(Updates with pay data, starting in the sixth paragraph.)
Jan. 24 (Bloomberg) -- Bank of America Corp., the second- biggest U.S. lender by assets, told its investment bankers to expect compensation packages that average 25 percent less than last year, said two people with knowledge of the discussions.
Executives gave the guidance this month ahead of formal 2011 pay discussions scheduled for this week, said the people, who declined to be identified because the talks are private. The compensation cut includes salary and bonus, the people said. Jessica Oppenheim, a spokeswoman for the Charlotte, North Carolina-based company, said she couldn’t comment.
“Until things really come back, no one should be expecting compensation like they got in the past,” said Jeanne Branthover, a managing director at Boyden Global Executive Search Ltd. in New York. “There are going to be very strong people who will not be compensated as they expected, and they will keep their ears open to move for more money.”
Wall Street firms are curbing pay for investment bankers and traders as the companies succumb to revenue and regulatory pressures. Bank of America Chief Executive Officer Brian T. Moynihan, 52, is scouring the global banking and markets unit for expenses to cut after a 58 percent stock plunge last year.
While the company doesn’t break out pay data for its investment bankers, people in the industry with several years of experience may earn from about $500,000 into “the millions,” Branthover said. Bank of America’s global banking and markets unit had about 12,000 people at the start of 2011, according to a company presentation.
The division, run by co-chief operating officer Thomas K. Montag, reported its second straight quarterly loss last week as the European sovereign-debt crisis roiled markets. The business lost $443 million in the fourth quarter, following a $302 million loss in the preceding period. Its annual profit plunged to $2.97 billion last year from $6.3 billion in 2010.
Fees from investment banking, which includes advising clients on mergers and acquisitions as well as managing sales of shares and bonds, declined 35 percent in the fourth quarter to $1.1 billion, the bank said. The market was “challenging” because of Europe and the fallout from Standard & Poor’s downgrade of the U.S. credit rating, the lender said.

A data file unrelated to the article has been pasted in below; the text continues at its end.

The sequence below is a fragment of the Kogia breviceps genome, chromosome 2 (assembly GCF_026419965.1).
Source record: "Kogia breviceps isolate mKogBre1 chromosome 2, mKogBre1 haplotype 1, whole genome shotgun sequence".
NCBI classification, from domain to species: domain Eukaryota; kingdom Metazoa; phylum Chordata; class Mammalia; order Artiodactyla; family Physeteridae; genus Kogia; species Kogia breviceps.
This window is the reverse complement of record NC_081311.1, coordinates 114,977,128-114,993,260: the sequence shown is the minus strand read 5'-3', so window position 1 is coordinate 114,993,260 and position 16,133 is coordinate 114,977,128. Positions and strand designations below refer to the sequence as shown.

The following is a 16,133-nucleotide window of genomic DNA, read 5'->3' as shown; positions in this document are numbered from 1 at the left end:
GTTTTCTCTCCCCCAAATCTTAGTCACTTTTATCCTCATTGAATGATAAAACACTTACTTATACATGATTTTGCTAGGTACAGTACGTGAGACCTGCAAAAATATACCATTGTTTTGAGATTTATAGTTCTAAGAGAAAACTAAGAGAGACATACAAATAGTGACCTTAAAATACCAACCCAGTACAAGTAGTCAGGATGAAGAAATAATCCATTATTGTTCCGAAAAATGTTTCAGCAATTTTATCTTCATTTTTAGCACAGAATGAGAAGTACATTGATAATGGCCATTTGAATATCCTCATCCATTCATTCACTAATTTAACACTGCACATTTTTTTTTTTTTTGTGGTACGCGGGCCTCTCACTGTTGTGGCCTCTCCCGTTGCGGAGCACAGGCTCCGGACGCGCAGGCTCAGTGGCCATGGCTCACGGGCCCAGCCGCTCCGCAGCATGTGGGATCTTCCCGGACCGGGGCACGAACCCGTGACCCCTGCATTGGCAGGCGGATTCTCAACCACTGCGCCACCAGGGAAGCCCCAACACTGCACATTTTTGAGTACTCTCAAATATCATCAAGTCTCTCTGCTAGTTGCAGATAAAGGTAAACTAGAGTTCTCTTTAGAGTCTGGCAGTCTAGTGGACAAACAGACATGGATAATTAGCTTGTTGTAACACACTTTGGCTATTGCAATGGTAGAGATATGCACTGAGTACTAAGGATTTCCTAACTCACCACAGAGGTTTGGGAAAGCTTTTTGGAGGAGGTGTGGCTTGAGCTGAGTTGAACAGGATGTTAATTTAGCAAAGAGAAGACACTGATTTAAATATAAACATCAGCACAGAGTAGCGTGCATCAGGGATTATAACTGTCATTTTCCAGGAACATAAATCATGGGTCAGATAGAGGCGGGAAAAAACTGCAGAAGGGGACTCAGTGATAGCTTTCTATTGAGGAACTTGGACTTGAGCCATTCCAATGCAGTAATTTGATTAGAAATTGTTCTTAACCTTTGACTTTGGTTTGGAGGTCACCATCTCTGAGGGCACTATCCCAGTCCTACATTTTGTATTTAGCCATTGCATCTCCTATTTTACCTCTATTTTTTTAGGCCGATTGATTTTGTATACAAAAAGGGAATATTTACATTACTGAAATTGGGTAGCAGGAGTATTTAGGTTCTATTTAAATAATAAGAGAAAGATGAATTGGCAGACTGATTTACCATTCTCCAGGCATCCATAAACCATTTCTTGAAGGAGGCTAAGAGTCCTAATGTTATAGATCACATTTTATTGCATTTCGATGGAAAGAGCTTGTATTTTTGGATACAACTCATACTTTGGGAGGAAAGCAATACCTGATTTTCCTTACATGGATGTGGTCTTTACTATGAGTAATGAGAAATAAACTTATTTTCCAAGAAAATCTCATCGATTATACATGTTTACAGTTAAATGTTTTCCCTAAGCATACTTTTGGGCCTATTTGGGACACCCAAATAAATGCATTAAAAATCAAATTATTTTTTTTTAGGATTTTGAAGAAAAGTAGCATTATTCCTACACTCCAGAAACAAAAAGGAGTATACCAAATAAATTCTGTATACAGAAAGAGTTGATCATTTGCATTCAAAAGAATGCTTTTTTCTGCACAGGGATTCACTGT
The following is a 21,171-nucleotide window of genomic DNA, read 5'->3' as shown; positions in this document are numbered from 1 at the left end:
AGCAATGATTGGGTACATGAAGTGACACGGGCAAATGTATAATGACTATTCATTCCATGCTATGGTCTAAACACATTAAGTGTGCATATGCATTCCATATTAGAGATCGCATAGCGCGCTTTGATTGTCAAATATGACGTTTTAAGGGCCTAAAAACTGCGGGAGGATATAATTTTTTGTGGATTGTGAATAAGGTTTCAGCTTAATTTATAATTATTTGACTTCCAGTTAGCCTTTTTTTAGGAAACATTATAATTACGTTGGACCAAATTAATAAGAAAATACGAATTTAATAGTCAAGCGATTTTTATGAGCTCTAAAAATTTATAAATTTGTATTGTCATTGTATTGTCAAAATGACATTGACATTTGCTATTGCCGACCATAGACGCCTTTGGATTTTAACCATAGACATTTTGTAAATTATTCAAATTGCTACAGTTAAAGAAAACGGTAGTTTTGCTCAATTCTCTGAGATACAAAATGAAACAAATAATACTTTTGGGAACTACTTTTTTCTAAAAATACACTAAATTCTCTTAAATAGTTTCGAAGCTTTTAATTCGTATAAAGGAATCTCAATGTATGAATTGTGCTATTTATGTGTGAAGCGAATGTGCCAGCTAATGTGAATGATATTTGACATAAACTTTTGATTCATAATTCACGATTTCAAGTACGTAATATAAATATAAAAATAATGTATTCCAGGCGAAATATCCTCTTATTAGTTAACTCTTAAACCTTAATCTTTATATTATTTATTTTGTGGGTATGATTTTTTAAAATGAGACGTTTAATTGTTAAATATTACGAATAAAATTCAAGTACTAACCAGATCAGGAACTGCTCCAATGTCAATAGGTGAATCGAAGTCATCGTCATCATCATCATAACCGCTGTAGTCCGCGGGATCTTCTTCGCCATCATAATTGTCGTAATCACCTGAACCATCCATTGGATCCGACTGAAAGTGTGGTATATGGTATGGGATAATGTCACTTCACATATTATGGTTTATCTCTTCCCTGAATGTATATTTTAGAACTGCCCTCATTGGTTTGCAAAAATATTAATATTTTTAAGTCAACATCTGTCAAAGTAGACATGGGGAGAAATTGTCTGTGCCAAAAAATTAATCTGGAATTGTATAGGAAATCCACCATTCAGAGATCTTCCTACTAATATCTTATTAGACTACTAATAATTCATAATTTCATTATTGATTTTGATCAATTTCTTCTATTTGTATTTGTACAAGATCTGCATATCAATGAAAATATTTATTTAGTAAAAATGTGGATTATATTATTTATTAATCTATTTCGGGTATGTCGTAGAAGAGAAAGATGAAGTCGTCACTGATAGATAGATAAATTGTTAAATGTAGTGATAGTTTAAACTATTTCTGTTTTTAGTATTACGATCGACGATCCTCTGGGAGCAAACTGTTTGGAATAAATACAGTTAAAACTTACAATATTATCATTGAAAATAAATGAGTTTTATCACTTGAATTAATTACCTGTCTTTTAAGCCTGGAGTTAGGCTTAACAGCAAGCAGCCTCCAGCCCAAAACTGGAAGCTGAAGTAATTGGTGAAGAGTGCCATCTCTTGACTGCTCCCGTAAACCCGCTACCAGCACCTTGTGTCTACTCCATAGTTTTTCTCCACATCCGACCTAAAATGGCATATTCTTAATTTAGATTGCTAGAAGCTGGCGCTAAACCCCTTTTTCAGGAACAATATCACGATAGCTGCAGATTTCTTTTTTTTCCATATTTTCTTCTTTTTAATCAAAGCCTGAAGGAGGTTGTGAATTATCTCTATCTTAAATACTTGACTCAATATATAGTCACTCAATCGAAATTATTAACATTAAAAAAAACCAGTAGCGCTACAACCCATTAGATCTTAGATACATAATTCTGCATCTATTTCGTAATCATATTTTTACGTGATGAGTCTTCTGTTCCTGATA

“Trading was strong in the first part of the year, but with the issues in Europe, the U.S. downgrades, the downgrades of our company and changes in client risk appetite, results were weak in the second half,” Moynihan said last week on a conference call with analysts. “We need that business to come back or we’ve got to do more in expenses.”
Moynihan may trim as much as $3 billion in annual costs from investment and commercial banking, trading, and wealth- management units in the latest phase of his efficiency plan, dubbed Project New BAC. That is in addition to the $5 billion targeted from retail and back-office operations, mostly accomplished through eliminating 30,000 jobs.
The review, which is scheduled to be complete in April, probably will include staff reductions. Firms including Barclays Plc and Credit Suisse Group AG have dismissed staff as revenue from trading stocks and bonds has eroded.
Compensation declines at Bank of America mirror actions by other firms. Morgan Stanley is reducing pay for senior investment bankers and traders by an average of 20 percent to 30 percent for 2011, people with knowledge of the move said last week. The firm is also capping immediate cash bonuses at $125,000 as it seeks to defer the pay of senior executives.
Goldman Sachs, JPMorgan
Goldman Sachs Group Inc. reduced compensation and benefits expense 21 percent to $12.2 billion in 2011. That was enough to provide $367,057 to each of its 33,300 employees, down from $430,700 for the 35,700 workers at the end of 2010.
JPMorgan Chase & Co., the biggest and most profitable U.S. bank, reported earlier this month that it lowered pay at its investment bank 9 percent in 2011, enough for an average $341,552 per person. Average compensation is derived by dividing the overall compensation pool by the number of employees, and doesn’t represent actual pay for individuals.
--With assistance from Michael J. Moore and Donal Griffin in New York and Ambereen Choudhury in London. Editors: Rick Green, Dan Reichl
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